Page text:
Letters to the Editor

Registered users may submit a Letter to the Editor after they first log in.


Thanks to the generous Alameda community, the Alameda Education Foundation (AEF) made 62 Adopt A Classroom presentations in September. This is 23 more adoptions than were made the entire 2009-2010 school year.

Research shows that teachers spend an average of $513 of their own money annually to support their classrooms. The foundation’s Adopt a Classroom provides teachers with a $500 gift card that they may use to supplement learning opportunities for their classrooms. AEF gives 100 percent of the funds received to the teachers and leaves the decision of how that money is used to those who know best, the teachers,

AEF would like to thank the following donors: the Rotary Club of Alameda; Wells Fargo and Arvin and Catherine Lee, parents of Branden Lee; Diana Pace; Kelly family grandparents; the Jew family; the Dolqueist/Benjamine family; Jensen and Cochran families and friends in memory of Helen Cochran; Tony and Shirley Abbott, grandparents of Marcus Taylor; Linda Schowalter; the Long family and the Khan Family.

We’d also like to thank Captain and Mrs. Mark Manes; Anonymous; the Crame, Peddada and Long families; Appreciating the Most Important Jobs in America Fund; Aaron and Lisa Smusz; Alameda Collision Repair; the Kubiszewski family; Farmstead Cheeses and Wines; Kane and Associates Realtors, Anthony Berg; Thu Le; friend of Ms. Kernkamp’s classroom; Colin and Erin Smith family; Financial Benefits Credit Union; the Spellman and Christensen family; the Archer family, Joanne and Dave Archer; Tom and Luzanne Engh; Whitenight Ohana; the Scott family; the Ryan family; John and Maggie Maiers; the Coffey family; Bev and Bob Buhnerkempe.

A complete listing of adopted teachers and their donors may be found at www.AlamedaEducation.org. Our goal is to adopt 170 teachers in 2014-2015. Visit the AEF website to make an adoption.

Kathleen C. Woulfe, AEF Adopt a Classroom chair


Mark Greenside’s op-ed piece ("Right Location, Wrong Plan," Oct. 9) has it exactly right. Most Alamedans, I think, would like to see the old Del Monte site developed — but in a way that is respectful of the current zoning laws and in a process that preserves the family-oriented nature of Alameda.

The density of the Tim Lewis Communities (TLC) proposal is simply unworkable for the space available. Not only does it skirt the open space requirements (as described by Greenside), but it also aggravates an already difficult traffic condition on the Island.

Further, the type of housing proposed here (studios, lofts, etc.) will do little to address the need for affordable family housing in Alameda.

Rather, it will attract individuals who are likely to be using Alameda as a bedroom community and who will have little commitment to the quality of life here.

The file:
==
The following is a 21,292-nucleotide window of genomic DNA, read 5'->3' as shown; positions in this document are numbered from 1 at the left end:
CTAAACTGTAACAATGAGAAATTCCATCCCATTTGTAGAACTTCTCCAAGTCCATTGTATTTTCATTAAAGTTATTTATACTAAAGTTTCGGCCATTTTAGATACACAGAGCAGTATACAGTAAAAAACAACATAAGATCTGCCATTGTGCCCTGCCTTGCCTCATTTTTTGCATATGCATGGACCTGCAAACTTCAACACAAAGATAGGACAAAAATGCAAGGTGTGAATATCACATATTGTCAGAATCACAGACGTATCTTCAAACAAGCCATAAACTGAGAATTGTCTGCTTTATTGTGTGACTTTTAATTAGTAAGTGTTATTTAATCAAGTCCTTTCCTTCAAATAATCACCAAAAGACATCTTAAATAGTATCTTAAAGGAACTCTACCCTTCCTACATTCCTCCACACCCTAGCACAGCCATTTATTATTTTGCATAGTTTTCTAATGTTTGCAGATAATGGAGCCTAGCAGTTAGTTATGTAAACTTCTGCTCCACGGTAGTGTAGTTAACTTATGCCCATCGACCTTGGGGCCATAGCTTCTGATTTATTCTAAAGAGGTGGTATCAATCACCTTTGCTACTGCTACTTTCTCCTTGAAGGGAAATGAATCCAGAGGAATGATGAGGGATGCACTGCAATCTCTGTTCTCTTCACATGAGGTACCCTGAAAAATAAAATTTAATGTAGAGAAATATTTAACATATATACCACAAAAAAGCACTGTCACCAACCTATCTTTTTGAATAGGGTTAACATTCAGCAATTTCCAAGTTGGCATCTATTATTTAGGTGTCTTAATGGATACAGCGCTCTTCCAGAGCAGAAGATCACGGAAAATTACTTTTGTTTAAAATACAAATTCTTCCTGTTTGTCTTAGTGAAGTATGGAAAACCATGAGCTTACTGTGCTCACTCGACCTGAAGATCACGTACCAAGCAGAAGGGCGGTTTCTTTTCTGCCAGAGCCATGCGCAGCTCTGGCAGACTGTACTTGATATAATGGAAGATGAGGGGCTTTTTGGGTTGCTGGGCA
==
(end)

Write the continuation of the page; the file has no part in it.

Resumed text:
It seems clear and understandable — that the developer wants to maximize the number of housing units, since that will maximize profits for the developer. But that goal should not be our City Council’s major concern. Rather, the Council should be considering what is best for Alameda and how best to preserve its unique character.

If TLC is not willing to modify its proposal (i.e., reduce its profit objectives) for this development, then the Council should seek alternative ideas from other developers. Perhaps the city, itself, should consider how it might play a significant role in developing this site.

Philip A. Schwartzkroin

The Alameda Sun received a copy of this letter.


Dear National Marine Fisheries Service, Conservation Division:

I am a longtime Alameda resident, and I often walk and bicycle all around our island on San Francisco Bay. I am very concerned about the proposed WETA project at Alameda Point and the effect it will have on the small colony of harbor seals that haul out nearby.

The fact that we even have a colony of seals on our island is amazing, and to endanger this small group is to endanger the greater ecosystem of the bay. People have taken over virtually all of the shoreline, and these little marine mammals are adapting to the human presence by using our old docks and structures to rest and nurse their young. And now we plan to take that small site away from them?

I worry that the "limited harassment" of the project will not be limited at all, but will permanently drive the seals away. The seals were here in the bay long before we were, and, at the very least, WETA should provide a new haul-out site for the seals to replace the one that it will destroy.

Lisa Haderlie Baker